From our Jury: 'The dissertation is innovative and sophisticated in dealing with the EU legitimacy issue. It is written in a clear and effective style, appealing both to a specialist readership and a wider audience. The thesis advances our existing knowledge of the European Union in significant respects, bringing together elements of political theory, empirical analysis of opinions and attitudes, and the study of regional integration processes all of which bear on the issue of legitimacy. The thesis distinguishes itself by a deft combination of quantitative and qualitative methodologies, as well as its attention to both the macro and the micro dimensions of its topic. The thesis examines the political legitimacy of European integration from an ‘internal’ perspective, focusing on citizens’ subjective perceptions, and their acceptance of, or resistance to, the process of European integration. Distinguishing itself from other literature on this issue, the thesis attempts to analyse and make political sense of the indifference that many citizens have towards integration, by treating this valid reaction rather than a residual state somewhere between acceptance and rejection.'
2010 – Paul Gill
The 2010 Prize was awarded to Paul Gill, University College Dublin, for his dissertation on The Dynamics of Suicide Bombing in Campaigns of Political Violence.
From our Jury: 'The dissertation is well written, engaging and appealing to a wide audience. Its approach is innovative, connecting different areas of political research, and based on solid empirical evidence. It scored high on all criteria, such as research innovation, methodological awareness, knowledge accumulation, research effort and clarity of execution. The thesis offers a new and complex perspective of the 'culture of martyrdom' underlying political experiences of suicide bombing. It proposes a multi-dimensional and interactive model of how such culture emerges and is fostered, mixing psychological, organisational and cultural levels of analysis, and borrowing from a variety of literatures such as social identity and social movement theories. It attempts to confirm its thesis by counterfactual arguments, and addresses a political problem of topical relevance.'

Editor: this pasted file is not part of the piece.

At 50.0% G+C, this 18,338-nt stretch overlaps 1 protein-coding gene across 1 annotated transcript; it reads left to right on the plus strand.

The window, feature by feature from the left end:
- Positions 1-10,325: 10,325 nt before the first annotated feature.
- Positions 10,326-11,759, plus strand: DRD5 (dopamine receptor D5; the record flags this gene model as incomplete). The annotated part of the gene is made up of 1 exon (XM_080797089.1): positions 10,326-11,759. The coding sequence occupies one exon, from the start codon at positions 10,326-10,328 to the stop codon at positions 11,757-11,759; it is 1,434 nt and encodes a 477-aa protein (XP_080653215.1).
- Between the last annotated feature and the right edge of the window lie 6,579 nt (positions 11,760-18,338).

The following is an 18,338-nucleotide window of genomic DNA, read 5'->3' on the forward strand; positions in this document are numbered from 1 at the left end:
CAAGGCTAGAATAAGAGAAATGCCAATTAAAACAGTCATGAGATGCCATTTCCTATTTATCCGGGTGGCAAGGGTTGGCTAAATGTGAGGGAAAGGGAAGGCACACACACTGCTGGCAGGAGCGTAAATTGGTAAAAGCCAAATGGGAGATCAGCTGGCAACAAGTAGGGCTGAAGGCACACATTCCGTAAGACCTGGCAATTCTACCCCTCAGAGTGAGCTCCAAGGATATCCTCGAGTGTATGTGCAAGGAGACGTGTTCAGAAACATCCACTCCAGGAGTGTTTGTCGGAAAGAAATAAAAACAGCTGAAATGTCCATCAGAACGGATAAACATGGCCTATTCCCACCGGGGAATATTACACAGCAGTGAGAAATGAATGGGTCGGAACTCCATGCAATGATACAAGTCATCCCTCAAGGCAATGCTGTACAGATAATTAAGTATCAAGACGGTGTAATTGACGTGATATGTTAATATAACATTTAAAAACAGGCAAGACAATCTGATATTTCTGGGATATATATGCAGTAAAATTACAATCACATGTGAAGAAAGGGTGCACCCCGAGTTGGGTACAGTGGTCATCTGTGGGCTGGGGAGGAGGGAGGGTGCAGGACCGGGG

2009 – Daniel Mügge
The 2009 Prize was awarded to Daniel Mügge for his thesis Widen the Market, Narrow the Competition: The Emergence of Supranational Governance in EU Capital Markets.
From our Jury: 'The dissertation is extremely well written, fascinating and timely. An excellent dissertation in international political economy, addressing a key issue concerning the supranationalisation of governance: How can we best understand changes in patterns of governance in relation to shifting market structures?'
The thesis was developed into a book, published in 2010 by ECPR Press as Widen the Market, Narrow the Competition.
2008 – Silja Häusermann
The 2008 Prize was awarded to Silja Häusermann, European University Institute, for her thesis Analysing the adaptation of continental welfare states to post-industrial risk structures.
2007 – Tanja Aalberts
The 2007 Prize was awarded to Tanja Aalberts, Leiden University, for her thesis Politics of Sovereignty.
2006 – Daniel Naurin
The 2006 Prize was awarded to Daniel Naurin, University of Gothenburg, for his thesis Dressed for Politics: Why increasing transparency in the European Union will not make lobbyists behave any better than they already do.
A revised version was published by ECPR Press in 2007 as Deliberation Behind Closed Doors.
2005 – Laura Morales
The 2005 Prize was awarded to Laura Morales, Universidad de Murcia, for her thesis Institutions, Mobilisation, and Political Participation: Political Membership in Western Countries.
A developed version was published by ECPR Press in 2008 as Joining Political Organisations.
2004 – Kevin Casas Zamora
The Jean Blondel PhD Prize was first awarded in 2004 to Kevin Casas Zamora, University of Oxford, for his thesis Paying for Democracy in Latin America: Political Finance and State Funding for Parties in Costa Rica and Uruguay.
Kevin's thesis has since been developed into a book, published by ECPR Press in 2005 as Paying for Democracy.